Questions and Answers

Note: This section is in initial development phase

(a) Where has LVT been implemented so far and what are the results?

Working Groups 3, 4 will be dealing with this question.

(b) How does a council with limited resources assess land values?

* Ted Gwartney

(c) How would LVT be implemented in a small community with limited resources and what are the barriers?

* Ted Gwartney

(d) How is it best managed to tax existing landowners who have not been taxed in the past?

* Jeff Smith

(e) Given that land tax can be imposed on poor, how is that best managed without causing market evictions?

* Jeff Smith

(f) What is the way forward if there is no valuation profession in place in the country?

* Ted Gwartney

The above six questions are from the GLTN contract. GLTN Project Advisory Group may consider additional key questions important for us to answer. For starters, based on input from Neil Gilchrist:

(g) What legislation may be required to enable implementation of LVT/C?

Neil is interested in creating a list of links to existing LVT, title and valuation legislation globally, a model LVT legislation document, and possibly similar for titles and valuations. He also suggests that it may be helpful to do a critique of existing legislation.

Paul Metz also will give input.

(h) How can LVC/T be implemented when land is held in tribal or communal tenure?

focus on how to coordinate, articulate, and develop the interface of the freehold/leasehold land value capture policy development?

Paul Metz, Chris Cook

Note from Alanna: For this one I will soon contact Herb Goldstein who worked for many years with the School of Living Community Land Trust to interface land use fees payable by community land trust members with land valuation and tax liabilities on lands surrounding the community land trust held property. He has developed an excellent document / contract along these lines. I have some other writings as well.

(i) Are there examples of and methodologies for implementation of LVC/T for funding transportation and other public infrastructure?

Dave Wetzel, Bill Batt, Paul Metz

(j) What about distributing rent via basic income or “citizen dividends”?

Nic Tideman: Here is how I approach the CD/tax issue.

Neil Gilchrist responds to Fred Foldvary

(k) Would you say "Homestead Allowance" is a kind of 'dividend'?

Fred Foldvary: I would not. The logic of LVT is that tax policy seeks to optimize land use by collecting the economic rent and then letting the market determine the best use of any particular plot of land. Homestead allowances contradict this logic to discriminate between land used for residence and land used for business. Residential land then becomes used less efficiently.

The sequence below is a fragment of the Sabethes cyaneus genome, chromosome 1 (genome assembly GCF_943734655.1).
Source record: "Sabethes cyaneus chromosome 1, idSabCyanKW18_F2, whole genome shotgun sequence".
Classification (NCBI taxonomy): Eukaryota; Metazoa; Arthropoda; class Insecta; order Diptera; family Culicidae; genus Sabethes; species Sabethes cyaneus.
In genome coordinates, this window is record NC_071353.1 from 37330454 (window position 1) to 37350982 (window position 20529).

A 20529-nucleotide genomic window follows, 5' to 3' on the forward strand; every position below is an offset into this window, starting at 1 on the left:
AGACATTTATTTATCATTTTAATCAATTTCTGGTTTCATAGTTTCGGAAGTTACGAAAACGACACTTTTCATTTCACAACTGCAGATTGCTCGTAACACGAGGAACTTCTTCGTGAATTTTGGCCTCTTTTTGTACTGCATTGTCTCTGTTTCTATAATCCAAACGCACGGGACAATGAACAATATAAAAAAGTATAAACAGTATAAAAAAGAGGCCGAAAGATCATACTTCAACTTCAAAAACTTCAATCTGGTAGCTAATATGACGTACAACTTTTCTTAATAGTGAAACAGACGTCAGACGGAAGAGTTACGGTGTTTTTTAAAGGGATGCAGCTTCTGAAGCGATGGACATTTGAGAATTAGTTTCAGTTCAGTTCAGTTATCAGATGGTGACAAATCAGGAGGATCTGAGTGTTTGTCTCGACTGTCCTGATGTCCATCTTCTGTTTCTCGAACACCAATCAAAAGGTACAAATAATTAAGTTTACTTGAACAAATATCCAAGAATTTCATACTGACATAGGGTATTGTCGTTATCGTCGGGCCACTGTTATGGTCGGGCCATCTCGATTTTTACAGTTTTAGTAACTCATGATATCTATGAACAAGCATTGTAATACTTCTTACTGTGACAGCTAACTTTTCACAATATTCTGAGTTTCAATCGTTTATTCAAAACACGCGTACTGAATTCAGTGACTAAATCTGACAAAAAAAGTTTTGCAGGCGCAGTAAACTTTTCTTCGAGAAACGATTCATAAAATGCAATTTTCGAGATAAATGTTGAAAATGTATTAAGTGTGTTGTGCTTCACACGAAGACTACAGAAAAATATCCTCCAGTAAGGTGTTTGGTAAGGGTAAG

This also creates political issues as to which land is residential, such as farms in which people live and homes in which there is a business. How are cooperatives handled? We get complex laws dealing with homesteading, and political pressure to increase and extend the homestead exemption. This will be much more so when all the rent is collected rather than the small amount now being collected.

(l) Should Land Value Tax/Capture be phased in to minimize transitional impacts or is there some other way to move towards full implementation?

Fred Foldvary: As an alternative to phase-in transitions that gradually increase the amounts of rent paid, one could implement an immediate full LVT with government bonds. The abolition of slavery had a similar issue...

(m) Should there be land value capture from lands with open, public access?

Fred Foldvary: All the land rent of government-held land should be included in the LVT paid to the public treasury, no exceptions. The round trip of the rent makes it clear what the social cost of the park is and lets the public judge whether paying that rent back into the park budget is the best use of the funds relative to other wanted services.

This includes the rent of streets. This has an opportunity cost, as more street space implies less space for other uses. The public should know how much the streets cost as rent, and then if the streets are worth it, the rent is paid back to the street budget.

If you let one non-paying weed in, it will breed others. The economic rent of a park should be in the park's budget for all to see. Then if the city or state governors deem it worthwhile to pay that cost of open access, the government's budget will include that rental payment as part of the revenues allocated to the park expenses.